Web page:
John Powers said...

I'm thinking of you Daisy. Condolences.

About blessings in disguise, I don't know blessings are blessings and your capacity to recognize blessings, if with a bit of snark, will help your grieving.

Even when you hurt take joy. There is another side.

YogaforCynics said...

So sorry for your loss, Daisy.


D. said...

Sorry to hear of your loss; losing a parent is a hit to the psyche, especially if you were close.

Daisy said...

We are keeping you in our thoughts and purrs during this difficult time. {{hugs}}

Corey said...

Wow, Daisy. I'm so sorry for your losses- I can't really imagine getting used to the world without my parents...thinking about you in PA. Hope the love and purrs from my other favorite Daisy help. You're a gem.

Willow said...

I lit a candle to Teresa of Avila for you; I hope you don't think that's too superstitious or whatnot (patroness of those who lose a parent, prolific and talented writer, and generally badass woman...seemed appropriate)

Norton is a marvel, possibly the greatest actor of our era.

Right on!

DaisyDeadhead said...

D, well, we weren't close. For some reason, that's made it worse, as I ponder whether I should have tried to patch it up with him before he passed. (see sidebar, post titled "Daddy"--I think you read it when Michael Jackson passed and I linked it then.) Once people are gone, that's it. No more chances.

Willow, I love Teresa of Avila! Thank you so much!!!

Thank you everyone for your kindness. (((sobs)))

SnowdropExplodes said...

Willingly offering prayers for you, and condolences to you.

Blue Heron said...

Wishing you the strength to move forward. Best wishes.


LarryE said...

Yeah, I'm out here. I don't comment much, but yeah, I'm out here. Along with a bunch of others. You are not alone.

we weren't close

It happens. And often enough we regret it later. But let it go: At any given moment, each of us does what we think is best. We are wrong often enough that our regrets would fill our entire lives if we could not let go of them - and keeping them is useful only to the extent that they can help us avoid in the future making the same sorts of decisions we came to regret before.

So rather than serving as a source of guilt for you, this should serve as a cautionary tale for the rest of us: Treasure what you have and do not waste opportunities.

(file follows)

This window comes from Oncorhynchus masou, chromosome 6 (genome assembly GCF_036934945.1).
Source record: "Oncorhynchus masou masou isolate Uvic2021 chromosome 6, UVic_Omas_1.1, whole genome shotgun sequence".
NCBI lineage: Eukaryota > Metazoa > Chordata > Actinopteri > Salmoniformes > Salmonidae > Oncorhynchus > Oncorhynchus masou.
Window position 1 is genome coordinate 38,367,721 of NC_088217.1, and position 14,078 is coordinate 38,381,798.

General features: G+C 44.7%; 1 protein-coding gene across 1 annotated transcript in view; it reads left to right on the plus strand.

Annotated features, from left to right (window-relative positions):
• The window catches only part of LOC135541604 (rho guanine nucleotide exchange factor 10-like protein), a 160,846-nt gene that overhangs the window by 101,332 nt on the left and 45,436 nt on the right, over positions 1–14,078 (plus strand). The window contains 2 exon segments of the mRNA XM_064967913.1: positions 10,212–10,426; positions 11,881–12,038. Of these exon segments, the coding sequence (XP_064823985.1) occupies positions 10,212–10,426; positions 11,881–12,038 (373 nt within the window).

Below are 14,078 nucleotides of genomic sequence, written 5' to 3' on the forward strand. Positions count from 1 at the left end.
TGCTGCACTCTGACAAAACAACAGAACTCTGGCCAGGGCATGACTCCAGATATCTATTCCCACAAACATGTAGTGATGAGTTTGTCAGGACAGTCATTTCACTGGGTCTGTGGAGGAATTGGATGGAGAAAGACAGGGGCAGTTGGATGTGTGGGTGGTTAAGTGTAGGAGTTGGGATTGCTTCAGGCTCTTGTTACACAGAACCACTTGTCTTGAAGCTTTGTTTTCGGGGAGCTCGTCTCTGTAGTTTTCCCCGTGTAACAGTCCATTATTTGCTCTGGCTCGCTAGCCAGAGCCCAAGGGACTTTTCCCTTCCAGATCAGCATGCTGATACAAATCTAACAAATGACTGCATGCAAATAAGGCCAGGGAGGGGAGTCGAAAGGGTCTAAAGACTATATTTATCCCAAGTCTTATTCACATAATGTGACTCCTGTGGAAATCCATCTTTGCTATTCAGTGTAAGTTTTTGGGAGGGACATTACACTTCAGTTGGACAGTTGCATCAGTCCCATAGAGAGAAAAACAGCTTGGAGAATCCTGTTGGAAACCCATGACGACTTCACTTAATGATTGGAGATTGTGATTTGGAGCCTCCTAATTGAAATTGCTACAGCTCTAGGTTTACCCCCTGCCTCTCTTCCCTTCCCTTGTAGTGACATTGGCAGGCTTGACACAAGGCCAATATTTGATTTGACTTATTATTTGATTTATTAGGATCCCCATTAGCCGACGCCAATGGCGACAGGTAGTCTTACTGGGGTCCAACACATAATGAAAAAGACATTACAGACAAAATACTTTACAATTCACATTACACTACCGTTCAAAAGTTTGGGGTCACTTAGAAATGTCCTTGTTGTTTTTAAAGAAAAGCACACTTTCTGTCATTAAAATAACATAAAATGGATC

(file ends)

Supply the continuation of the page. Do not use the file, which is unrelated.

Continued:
candles lit..prayers send..anything I can do?...please let me know.

chaos said...

Sorry for your losses. I will be keeping you in my thoughts.

thene said...

oh shit, tell me about it. My father died at the end of February, two days after my sister's wedding (which was the first time I'd seen or spoken to him in three years.) And it was so strange.

Something that was said to me by an older friend who lost her own father two years ago - someone can become a better parent to you after their death than they were when they were alive. You can still talk to them, still heal the relationship. The worst part, for me, is still not knowing if it would be worth it.

Much love to you.

John Powers said...

I read a blog post by Catherine Lupton a couple of weeks ago that seems relevant to your situation. thene's comment that even after death you can still heal the relationship reminded me of the post.

In particular this: "My experience so far with personal stories is that chasing the truth of stories is a scarlet herring, but that it matters deeply which stories you choose to believe, and what that belief then makes real."

Lupton says she trusts there's a new story for her life, she just isn't sure what it is yet. So she talks of being "between stories." Having that trust is pretty hard when you're still reeling from the blows. Trust is something that is proven through tests even when we don't consciously think of it that way. Anyhow if your trust in yourself is flagging, take note of the many who have developed trust in you, proven over time by your stories here. We're fans cheering you on.

SC Boy said...

Love you, Daisy.

senchi said...

i'm here and i love you too, d. check your FB messages.

Renegade Evolution said...

LOVE NORTON...LOVE LOVE LOVE (adds Stone to must see list)

Disliked Black Swan A LOT.

And I am soooo bad and condolences. But I am sorry to hear of your losses...that just sucks

AK said...

Hang in there...it's going to get really tough. Use these people, we're here for you.

Joan Kelly said...

ah Daisy, I'm so sorry. I've been out of it in my own stuff, didn't see this until just now.

Keeping you in my heart.


wriggles said...

Thinking about the pleasure you bring and sending you warm thoughts over the internet.

Hoping they can reach you.

tenacitus said...

Been reading you for six months. Though I don/t know you I am sorry about you loosing your mother and job. I hope that you are okay and wanted to let you know that may the pain of your mother/s death be something you can deal with. As to the job you will get another. I have been unemployed for nine months so I know what its like.